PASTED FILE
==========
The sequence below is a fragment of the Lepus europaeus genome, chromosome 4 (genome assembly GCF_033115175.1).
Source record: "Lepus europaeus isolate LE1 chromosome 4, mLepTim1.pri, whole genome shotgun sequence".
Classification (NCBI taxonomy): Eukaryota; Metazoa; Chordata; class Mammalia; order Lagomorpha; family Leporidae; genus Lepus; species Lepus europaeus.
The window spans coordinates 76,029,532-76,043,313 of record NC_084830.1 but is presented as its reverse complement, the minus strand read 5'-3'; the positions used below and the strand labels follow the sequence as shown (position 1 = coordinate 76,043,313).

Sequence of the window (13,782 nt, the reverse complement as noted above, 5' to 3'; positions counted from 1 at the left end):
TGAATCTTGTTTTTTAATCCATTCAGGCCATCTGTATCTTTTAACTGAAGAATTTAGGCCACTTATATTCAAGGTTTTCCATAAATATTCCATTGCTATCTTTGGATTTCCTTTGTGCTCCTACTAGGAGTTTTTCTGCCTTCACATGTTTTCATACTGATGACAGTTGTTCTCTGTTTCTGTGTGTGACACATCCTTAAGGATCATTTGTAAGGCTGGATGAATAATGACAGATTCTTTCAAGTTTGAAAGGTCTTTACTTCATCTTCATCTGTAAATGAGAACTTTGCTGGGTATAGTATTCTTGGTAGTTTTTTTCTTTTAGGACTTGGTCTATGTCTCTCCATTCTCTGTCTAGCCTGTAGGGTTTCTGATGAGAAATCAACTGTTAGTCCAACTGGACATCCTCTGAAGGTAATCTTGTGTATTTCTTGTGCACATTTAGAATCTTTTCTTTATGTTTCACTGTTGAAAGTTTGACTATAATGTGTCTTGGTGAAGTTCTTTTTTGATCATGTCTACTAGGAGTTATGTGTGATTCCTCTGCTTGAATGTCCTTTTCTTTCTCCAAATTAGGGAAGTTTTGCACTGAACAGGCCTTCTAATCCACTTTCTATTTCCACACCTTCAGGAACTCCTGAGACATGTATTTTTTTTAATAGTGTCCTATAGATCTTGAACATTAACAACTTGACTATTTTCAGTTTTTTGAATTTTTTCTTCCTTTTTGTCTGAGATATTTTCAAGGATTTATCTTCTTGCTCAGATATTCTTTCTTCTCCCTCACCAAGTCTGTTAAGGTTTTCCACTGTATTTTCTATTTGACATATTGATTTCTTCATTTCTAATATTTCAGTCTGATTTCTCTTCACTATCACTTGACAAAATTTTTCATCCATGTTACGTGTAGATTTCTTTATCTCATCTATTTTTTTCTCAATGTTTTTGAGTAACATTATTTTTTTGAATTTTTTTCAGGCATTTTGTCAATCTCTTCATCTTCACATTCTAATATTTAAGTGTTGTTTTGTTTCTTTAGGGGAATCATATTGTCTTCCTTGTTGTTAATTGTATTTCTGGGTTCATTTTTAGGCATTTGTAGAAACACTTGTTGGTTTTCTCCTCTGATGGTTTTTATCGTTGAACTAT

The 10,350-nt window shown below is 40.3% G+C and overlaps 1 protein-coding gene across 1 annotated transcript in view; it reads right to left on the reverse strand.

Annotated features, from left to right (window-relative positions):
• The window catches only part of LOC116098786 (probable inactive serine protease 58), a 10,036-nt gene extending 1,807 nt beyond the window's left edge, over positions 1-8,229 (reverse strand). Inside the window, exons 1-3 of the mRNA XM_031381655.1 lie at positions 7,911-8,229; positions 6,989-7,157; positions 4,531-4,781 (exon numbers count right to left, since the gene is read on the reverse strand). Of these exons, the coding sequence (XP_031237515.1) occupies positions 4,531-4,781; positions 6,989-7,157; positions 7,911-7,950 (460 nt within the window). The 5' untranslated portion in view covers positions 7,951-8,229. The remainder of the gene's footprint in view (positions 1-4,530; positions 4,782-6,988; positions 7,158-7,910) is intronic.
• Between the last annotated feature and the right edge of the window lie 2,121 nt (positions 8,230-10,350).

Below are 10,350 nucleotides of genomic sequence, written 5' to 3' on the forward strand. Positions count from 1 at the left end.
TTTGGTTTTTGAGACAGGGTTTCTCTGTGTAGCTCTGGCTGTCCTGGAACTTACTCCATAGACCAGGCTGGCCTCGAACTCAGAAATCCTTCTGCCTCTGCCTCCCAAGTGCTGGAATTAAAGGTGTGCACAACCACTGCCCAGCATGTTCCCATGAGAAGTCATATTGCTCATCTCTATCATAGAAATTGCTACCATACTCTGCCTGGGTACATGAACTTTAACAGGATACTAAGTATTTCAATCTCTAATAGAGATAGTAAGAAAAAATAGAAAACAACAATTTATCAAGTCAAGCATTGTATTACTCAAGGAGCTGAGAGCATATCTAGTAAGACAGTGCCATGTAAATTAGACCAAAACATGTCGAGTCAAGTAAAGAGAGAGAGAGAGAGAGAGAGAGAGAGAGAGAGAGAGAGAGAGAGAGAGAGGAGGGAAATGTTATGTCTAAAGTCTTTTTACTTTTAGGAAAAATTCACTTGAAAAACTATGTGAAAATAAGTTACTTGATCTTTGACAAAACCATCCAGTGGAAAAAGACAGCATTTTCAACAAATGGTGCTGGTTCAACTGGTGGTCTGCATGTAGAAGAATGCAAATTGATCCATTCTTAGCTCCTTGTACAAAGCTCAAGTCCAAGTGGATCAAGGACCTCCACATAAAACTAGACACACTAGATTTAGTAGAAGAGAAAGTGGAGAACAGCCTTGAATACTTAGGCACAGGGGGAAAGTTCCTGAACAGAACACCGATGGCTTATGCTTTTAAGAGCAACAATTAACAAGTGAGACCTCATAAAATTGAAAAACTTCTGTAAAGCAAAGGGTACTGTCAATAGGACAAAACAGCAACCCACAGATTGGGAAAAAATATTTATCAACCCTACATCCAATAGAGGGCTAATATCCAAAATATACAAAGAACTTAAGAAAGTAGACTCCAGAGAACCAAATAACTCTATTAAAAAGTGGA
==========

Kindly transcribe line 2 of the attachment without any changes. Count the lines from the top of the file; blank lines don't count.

Source record: "Lepus europaeus isolate LE1 chromosome 4, mLepTim1.pri, whole genome shotgun sequence".